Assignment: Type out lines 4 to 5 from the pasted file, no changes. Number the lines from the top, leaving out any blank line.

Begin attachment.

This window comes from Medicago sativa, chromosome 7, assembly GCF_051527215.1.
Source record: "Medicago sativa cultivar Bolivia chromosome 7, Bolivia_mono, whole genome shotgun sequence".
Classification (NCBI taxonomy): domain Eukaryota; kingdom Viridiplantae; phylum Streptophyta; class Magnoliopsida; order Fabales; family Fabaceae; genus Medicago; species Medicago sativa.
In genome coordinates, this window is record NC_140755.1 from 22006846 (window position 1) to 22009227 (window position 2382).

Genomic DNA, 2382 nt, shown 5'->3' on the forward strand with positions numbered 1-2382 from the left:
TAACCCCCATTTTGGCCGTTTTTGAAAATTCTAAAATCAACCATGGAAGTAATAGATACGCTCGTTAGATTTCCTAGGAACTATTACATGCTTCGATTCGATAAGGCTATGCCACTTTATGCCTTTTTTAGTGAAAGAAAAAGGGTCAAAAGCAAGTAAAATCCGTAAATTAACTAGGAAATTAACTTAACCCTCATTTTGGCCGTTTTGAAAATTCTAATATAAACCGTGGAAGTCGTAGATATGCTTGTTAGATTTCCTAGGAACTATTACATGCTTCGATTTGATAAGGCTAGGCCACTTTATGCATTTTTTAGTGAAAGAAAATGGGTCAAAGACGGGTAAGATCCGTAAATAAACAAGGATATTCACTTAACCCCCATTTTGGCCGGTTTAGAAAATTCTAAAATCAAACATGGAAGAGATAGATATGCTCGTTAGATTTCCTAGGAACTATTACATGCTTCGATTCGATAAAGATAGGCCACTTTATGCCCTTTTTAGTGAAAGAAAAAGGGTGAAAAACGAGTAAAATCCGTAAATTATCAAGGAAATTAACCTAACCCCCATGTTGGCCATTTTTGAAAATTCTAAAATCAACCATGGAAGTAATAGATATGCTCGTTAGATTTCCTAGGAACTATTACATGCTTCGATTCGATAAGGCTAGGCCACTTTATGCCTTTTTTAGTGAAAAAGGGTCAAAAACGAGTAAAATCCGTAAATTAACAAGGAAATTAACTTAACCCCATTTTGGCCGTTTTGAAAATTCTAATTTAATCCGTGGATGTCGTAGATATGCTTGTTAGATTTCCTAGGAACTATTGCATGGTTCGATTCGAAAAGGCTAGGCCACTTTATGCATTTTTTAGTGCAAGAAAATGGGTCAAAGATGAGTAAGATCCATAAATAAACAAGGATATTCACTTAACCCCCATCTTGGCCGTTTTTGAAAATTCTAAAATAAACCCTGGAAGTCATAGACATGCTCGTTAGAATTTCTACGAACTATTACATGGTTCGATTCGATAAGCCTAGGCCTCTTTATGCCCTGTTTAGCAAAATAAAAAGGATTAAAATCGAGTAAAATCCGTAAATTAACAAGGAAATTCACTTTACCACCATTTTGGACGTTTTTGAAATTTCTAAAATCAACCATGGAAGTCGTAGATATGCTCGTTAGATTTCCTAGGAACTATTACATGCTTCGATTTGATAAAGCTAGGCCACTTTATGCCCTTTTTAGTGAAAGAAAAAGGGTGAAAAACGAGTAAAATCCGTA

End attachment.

In genome coordinates, this window is record NC_140755.1 from 22006846 (window position 1) to 22009227 (window position 2382).

Genomic DNA, 2382 nt, shown 5'->3' on the forward strand with positions numbered 1-2382 from the left: